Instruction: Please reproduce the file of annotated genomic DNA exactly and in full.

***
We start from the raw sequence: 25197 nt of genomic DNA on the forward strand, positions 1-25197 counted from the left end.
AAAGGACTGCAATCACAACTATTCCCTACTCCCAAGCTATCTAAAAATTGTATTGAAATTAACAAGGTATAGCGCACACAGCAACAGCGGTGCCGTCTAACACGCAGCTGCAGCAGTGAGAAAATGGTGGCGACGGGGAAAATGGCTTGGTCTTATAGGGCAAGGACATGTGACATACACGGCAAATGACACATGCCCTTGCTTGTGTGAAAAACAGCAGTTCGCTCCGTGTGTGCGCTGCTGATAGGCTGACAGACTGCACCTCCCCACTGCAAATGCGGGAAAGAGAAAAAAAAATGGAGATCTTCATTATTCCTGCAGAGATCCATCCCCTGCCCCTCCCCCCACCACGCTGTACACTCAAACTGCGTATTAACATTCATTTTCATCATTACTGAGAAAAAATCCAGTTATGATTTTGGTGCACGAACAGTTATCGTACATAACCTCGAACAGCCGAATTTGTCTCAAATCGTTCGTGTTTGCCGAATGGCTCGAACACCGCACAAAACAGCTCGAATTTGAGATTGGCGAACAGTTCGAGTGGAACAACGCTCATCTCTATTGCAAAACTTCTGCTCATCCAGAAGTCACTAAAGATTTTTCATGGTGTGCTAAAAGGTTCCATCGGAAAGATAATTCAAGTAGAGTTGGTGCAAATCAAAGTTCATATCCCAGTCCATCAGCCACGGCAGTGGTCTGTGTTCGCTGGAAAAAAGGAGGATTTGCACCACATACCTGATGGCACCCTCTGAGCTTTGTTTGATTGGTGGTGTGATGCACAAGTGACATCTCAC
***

We start from the raw sequence: 25197 nt of genomic DNA on the forward strand, positions 1-25197 counted from the left end.
AAAGGACTGCAATCACAACTATTCCCTACTCCCAAGCTATCTAAAAATTGTATTGAAATTAACAAGGTATAGCGCACACAGCAACAGCGGTGCCGTCTAACACGCAGCTGCAGCAGTGAGAAAATGGTGGCGACGGGGAAAATGGCTTGGTCTTATAGGGCAAGGACATGTGACATACACGGCAAATGACACATGCCCTTGCTTGTGTGAAAAACAGCAGTTCGCTCCGTGTGTGCGCTGCTGATAGGCTGACAGACTGCACCTCCCCACTGCAAATGCGGGAAAGAGAAAAAAAAATGGAGATCTTCATTATTCCTGCAGAGATCCATCCCCTGCCCCTCCCCCCACCACGCTGTACACTCAAACTGCGTATTAACATTCATTTTCATCATTACTGAGAAAAAATCCAGTTATGATTTTGGTGCACGAACAGTTATCGTACATAACCTCGAACAGCCGAATTTGTCTCAAATCGTTCGTGTTTGCCGAATGGCTCGAACACCGCACAAAACAGCTCGAATTTGAGATTGGCGAACAGTTCGAGTGGAACAACGCTCATCTCTATTGCAAAACTTCTGCTCATCCAGAAGTCACTAAAGATTTTTCATGGTGTGCTAAAAGGTTCCATCGGAAAGATAATTCAAGTAGAGTTGGTGCAAATCAAAGTTCATATCCCAGTCCATCAGCCACGGCAGTGGTCTGTGTTCGCTGGAAAAAAGGAGGATTTGCACCACATACCTGATGGCACCCTCTGAGCTTTGTTTGATTGGTGGTGTGATGCACAAGTGACATCTCAC